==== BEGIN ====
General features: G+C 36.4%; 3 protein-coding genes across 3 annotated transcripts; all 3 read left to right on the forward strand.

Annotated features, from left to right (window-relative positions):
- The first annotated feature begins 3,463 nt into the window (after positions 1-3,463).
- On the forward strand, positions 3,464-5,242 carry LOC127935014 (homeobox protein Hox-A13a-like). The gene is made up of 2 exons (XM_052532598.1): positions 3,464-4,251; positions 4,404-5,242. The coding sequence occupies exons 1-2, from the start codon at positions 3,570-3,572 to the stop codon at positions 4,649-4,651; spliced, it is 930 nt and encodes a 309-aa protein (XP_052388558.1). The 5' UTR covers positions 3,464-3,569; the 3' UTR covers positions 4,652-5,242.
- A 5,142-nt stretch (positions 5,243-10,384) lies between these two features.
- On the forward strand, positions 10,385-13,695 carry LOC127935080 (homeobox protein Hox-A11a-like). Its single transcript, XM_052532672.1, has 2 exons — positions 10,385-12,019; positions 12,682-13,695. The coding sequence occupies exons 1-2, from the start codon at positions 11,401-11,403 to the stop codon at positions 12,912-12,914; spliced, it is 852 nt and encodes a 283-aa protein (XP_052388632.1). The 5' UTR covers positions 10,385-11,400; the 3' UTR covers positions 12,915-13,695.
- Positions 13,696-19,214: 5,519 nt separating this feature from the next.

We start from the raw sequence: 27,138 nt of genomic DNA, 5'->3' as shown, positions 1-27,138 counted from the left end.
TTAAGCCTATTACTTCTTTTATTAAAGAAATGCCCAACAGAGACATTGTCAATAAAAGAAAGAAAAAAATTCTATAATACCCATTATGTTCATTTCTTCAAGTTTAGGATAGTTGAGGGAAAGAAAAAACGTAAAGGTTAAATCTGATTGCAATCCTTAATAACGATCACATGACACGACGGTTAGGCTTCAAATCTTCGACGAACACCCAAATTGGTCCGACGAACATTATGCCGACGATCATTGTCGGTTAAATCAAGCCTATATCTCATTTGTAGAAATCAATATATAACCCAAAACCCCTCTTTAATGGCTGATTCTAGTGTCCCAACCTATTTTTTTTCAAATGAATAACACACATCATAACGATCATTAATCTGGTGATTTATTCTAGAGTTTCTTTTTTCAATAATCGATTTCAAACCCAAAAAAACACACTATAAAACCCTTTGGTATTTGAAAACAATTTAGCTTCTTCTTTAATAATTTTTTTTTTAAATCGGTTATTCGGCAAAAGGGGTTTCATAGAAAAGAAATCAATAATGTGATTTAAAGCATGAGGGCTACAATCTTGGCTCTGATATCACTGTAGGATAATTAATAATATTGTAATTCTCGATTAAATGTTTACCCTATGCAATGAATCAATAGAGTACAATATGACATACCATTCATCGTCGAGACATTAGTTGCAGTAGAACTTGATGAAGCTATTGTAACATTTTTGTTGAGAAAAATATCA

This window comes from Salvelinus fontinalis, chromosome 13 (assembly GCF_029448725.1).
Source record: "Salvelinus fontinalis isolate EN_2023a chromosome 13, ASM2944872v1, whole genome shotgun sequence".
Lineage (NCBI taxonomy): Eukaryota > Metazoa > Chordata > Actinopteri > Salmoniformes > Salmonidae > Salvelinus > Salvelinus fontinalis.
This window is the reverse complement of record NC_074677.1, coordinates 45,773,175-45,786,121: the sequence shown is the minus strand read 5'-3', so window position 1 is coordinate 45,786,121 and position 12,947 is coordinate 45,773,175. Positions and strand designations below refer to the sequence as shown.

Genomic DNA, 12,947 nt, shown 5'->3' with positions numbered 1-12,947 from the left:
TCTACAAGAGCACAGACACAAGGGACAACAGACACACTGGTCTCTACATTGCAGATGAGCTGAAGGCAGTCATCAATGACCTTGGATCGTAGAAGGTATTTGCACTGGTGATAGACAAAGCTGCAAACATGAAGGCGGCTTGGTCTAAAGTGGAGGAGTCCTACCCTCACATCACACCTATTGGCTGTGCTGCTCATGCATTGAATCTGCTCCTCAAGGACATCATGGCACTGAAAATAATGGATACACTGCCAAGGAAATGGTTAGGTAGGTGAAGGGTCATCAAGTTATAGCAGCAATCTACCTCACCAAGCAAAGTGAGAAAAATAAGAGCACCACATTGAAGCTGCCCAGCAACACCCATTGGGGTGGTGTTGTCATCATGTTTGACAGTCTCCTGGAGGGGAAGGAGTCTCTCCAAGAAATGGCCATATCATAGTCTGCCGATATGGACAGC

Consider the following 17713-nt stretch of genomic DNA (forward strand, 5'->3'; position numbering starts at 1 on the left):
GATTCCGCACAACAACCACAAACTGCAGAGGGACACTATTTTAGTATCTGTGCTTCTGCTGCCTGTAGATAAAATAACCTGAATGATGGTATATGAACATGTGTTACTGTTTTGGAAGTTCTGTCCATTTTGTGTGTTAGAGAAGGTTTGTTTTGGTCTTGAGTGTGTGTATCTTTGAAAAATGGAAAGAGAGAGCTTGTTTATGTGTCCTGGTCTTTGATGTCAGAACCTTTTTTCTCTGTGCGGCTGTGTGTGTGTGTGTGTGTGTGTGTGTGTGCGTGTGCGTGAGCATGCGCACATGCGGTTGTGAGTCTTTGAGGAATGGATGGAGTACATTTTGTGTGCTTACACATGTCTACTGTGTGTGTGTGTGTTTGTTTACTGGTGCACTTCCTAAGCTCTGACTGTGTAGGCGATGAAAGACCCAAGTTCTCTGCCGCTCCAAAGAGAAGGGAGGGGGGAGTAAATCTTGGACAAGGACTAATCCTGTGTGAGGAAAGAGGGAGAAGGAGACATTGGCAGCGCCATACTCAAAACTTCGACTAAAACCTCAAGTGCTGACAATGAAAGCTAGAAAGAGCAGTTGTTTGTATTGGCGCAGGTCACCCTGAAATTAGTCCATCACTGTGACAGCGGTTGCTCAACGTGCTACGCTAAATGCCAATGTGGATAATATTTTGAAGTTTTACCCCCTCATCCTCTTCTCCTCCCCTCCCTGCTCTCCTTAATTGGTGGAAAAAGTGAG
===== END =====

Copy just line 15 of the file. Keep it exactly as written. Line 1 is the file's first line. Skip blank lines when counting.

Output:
TCTACAAGAGCACAGACACAAGGGACAACAGACACACTGGTCTCTACATTGCAGATGAGCTGAAGGCAGTCATCAATGACCTTGGATCGTAGAAGGTATTTGCACTGGTGATAGACAAAGCTGCAAACATGAAGGCGGCTTGGTCTAAAGTGGAGGAGTCCTACCCTCACATCACACCTATTGGCTGTGCTGCTCATGCATTGAATCTGCTCCTCAAGGACATCATGGCACTGAAAATAATGGATACACTGCCAAGGAAATGGTTAGGTAGGTGAAGGGTCATCAAGTTATAGCAGCAATCTACCTCACCAAGCAAAGTGAGAAAAATAAGAGCACCACATTGAAGCTGCCCAGCAACACCCATTGGGGTGGTGTTGTCATCATGTTTGACAGTCTCCTGGAGGGGAAGGAGTCTCTCCAAGAAATGGCCATATCATAGTCTGCCGATATGGACAGC